Well, if so, oh Main Stream Media stalwart, it is because you and your stunningly less clever than they think they are colleagues have allowed it to become so.

So yeah.  Bare Naked Ladies beat our elite political press any day and twice on Sundays.  Enjoy, and say what you will below.



Floor Polish or Dessert Topping: Media Edition.

I think it’s a serious risk to disagree with Adam; he’s basically always right.  But I do find myself differing from him on one question: is The New York Times actively trying to deny Hillary Clinton the presidency, or are their actions better explained by a less evil, more dangerous tendency?

Adam’s on the overt evil side: they’re trying to shiv her side. I’m thinking that what we’re seeing is an unconscious process, which is actually a much more difficult problem to tackle within elite political journalism.

My view:  I communicate with some NYTimes people, and I’ve known some there for a long time, though I’m not in close touch with that cohort these days.  I don’t have any contact with the Sulzberger/Baquet level, but below that I’m quite confident that there’s no conspiracy going on.  If you could ask just about anybody at the Times, I’m sure they recognize that Trump is a shit show and all that.

But that doesn’t alter the problem there, the way the deck is nonetheless stacked at the Times and other top-echelon outlets.

A big part of the reason, ISTM, is that within a lot of journalism there is a very particular definition of what a story is, and the concept of accuracy is narrowly defined.  A story need not be about facts, but about claims of alledged facts — Clinton’s emails raise pay-for-play concerns; and to be accurate such a story need only rise to the level of “some see in the new email release more indications of a pay-to-play connection to the Clinton Foundation.”   That is — the fact that someone is willing to say such a dreadful deed took place makes the statement and the story “accurate” even if no reasonable reading of the underlying material suggest such nefariousness actually took place.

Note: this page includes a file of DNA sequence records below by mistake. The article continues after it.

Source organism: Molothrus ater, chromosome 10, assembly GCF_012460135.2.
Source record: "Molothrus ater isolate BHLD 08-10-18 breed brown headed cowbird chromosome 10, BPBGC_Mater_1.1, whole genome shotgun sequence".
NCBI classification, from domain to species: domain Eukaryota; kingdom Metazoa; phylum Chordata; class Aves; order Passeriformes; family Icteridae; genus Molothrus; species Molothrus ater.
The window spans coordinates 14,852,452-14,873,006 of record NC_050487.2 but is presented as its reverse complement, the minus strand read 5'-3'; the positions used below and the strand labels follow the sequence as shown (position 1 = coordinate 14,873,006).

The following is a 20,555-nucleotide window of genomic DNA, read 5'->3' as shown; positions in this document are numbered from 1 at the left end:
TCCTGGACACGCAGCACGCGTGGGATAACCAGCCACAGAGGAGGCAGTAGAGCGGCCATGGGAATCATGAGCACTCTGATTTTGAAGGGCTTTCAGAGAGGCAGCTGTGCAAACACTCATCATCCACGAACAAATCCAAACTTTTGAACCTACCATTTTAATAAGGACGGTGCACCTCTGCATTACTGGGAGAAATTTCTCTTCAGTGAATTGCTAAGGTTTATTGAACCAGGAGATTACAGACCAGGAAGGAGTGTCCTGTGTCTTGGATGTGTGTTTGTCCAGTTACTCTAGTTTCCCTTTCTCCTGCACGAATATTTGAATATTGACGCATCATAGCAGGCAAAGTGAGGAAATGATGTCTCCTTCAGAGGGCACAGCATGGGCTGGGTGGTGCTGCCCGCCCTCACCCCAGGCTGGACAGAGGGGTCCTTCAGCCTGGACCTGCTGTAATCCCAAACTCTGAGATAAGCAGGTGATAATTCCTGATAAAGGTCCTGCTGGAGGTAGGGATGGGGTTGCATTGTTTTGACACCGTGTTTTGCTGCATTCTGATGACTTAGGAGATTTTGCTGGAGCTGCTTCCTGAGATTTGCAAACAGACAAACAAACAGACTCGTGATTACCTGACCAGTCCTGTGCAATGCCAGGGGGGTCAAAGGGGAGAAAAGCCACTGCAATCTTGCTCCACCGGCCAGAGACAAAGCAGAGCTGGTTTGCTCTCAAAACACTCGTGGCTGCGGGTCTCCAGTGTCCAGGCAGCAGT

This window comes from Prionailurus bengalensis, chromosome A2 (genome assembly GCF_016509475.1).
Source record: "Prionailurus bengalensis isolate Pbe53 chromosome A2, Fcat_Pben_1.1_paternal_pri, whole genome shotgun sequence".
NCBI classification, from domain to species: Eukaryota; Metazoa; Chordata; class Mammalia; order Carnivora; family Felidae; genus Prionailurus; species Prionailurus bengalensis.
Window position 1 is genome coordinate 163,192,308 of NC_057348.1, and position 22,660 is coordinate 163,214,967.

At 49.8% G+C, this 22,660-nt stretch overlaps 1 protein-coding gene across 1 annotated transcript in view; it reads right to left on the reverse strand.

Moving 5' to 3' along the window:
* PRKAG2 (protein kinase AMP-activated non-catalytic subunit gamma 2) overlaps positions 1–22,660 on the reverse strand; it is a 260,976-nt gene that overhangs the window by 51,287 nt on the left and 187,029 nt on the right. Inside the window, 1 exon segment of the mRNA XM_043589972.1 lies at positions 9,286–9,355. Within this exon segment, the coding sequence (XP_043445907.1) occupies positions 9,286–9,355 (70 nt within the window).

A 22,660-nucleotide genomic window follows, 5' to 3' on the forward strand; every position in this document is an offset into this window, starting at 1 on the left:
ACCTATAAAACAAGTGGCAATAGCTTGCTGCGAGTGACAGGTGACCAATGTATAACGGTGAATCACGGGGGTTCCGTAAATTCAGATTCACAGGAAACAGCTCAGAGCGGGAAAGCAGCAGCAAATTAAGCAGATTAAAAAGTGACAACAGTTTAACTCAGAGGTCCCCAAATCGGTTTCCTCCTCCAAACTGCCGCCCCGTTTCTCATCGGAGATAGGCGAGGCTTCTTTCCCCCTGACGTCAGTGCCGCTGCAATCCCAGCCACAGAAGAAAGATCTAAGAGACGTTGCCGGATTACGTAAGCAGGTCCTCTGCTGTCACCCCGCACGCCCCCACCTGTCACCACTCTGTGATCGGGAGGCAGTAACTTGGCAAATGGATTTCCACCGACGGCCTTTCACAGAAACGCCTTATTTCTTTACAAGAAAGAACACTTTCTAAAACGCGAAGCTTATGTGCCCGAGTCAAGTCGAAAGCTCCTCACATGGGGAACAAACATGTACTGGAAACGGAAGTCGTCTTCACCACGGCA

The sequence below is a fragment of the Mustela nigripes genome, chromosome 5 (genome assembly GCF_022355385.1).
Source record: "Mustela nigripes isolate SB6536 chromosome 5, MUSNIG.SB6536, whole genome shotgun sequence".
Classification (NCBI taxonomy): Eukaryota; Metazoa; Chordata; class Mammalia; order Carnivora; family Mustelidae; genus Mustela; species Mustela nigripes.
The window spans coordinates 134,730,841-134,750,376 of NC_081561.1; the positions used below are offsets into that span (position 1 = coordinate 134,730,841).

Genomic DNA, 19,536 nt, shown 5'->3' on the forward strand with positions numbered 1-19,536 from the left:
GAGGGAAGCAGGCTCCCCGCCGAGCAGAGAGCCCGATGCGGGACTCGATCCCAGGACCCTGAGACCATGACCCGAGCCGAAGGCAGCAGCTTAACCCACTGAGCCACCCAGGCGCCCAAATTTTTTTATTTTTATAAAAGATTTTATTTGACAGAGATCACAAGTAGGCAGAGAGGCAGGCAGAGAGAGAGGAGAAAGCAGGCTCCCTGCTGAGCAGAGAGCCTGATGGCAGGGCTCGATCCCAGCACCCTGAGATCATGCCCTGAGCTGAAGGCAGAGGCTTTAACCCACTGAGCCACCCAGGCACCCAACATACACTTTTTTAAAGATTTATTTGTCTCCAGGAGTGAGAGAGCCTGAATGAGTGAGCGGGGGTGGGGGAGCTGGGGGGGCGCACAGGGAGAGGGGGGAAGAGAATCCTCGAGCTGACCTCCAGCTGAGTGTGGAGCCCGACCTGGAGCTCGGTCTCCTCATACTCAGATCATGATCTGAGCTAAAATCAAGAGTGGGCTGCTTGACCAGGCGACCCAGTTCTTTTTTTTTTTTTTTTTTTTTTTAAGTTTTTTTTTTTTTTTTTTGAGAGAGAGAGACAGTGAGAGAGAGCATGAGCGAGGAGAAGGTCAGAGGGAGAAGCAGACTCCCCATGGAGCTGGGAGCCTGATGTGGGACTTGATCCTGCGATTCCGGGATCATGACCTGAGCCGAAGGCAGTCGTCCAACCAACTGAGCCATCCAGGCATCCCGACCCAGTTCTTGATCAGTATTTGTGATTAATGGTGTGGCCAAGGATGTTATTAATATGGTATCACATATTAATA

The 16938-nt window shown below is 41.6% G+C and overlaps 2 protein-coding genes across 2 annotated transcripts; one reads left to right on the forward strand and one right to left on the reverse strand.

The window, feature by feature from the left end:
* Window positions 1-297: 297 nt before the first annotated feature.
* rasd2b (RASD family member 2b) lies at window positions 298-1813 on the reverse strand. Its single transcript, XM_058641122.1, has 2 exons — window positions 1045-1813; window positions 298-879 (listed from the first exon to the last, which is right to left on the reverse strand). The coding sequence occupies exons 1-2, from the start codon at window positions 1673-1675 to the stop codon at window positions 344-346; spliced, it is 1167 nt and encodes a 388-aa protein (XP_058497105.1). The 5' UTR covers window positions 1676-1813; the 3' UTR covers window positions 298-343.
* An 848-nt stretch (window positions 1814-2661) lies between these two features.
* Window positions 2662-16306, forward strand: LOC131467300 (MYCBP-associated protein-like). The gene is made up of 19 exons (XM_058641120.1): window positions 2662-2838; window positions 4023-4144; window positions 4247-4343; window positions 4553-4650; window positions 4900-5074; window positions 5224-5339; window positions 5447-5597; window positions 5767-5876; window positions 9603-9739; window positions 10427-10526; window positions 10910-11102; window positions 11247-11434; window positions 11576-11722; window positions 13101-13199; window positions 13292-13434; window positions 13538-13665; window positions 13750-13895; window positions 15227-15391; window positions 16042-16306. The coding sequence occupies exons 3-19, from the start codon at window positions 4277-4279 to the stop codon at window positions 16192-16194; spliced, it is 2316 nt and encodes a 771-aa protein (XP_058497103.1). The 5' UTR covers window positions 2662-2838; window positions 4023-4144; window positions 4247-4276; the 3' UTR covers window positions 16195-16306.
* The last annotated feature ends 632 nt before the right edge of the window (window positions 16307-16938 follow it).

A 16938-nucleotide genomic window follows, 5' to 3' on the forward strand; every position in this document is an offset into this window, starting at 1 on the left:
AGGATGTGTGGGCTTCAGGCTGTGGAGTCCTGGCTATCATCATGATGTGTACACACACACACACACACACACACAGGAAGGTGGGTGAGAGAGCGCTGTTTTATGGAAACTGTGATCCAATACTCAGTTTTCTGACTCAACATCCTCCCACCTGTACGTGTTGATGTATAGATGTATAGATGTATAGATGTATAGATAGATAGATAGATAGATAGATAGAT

Goya_y_Lucientes,_Francisco_de_-_Fool`s_Folly_-_Google_Art_Project

That paradigm leads The New York Times and the rest of them to make the same mistakes over and over again — and to get played in the same way seemingly every week. The right wing media activist camp — think Judicial Watch and the email farrago — is very good at pushing the story buttons, and you have a circumstance where the Times bites, over and over again, and finds itself once again dipping into  the Clinton well.

What makes that so wretched is that if The New York Times were anti-Clinton in the way, say, Fox News is, there’d be an obvious counter:  consider the source. But because this is done within a framework that the top practitioners believe is the right way to do journalism, pushback often serves to confirm their judgment in their own eyes. If partisans complain, they must be doing something right.  And given that the elite media basically talks to itself, it’s hard to insert a corrective, though I and many others are trying to do so on and off social media.

ETA: It’s also important to note that the Times  did engage the Trump-Attorneys General bribery story today, placing it prominently on the website.  There are some oddities in the story — not uncommon for a publication playing catch-up.  And the test will be the follow up: how deeply the Times chooses to pursue each of the elements of the story in the days ahead.  If they do give it the full effort, then (a) that will be good and (b) it will suggest that much of the crap coverage of Clinton we’ve seen is the product of pre-existing bias (Clintons are yucky) combined with the story dynamics and incentives discussed here.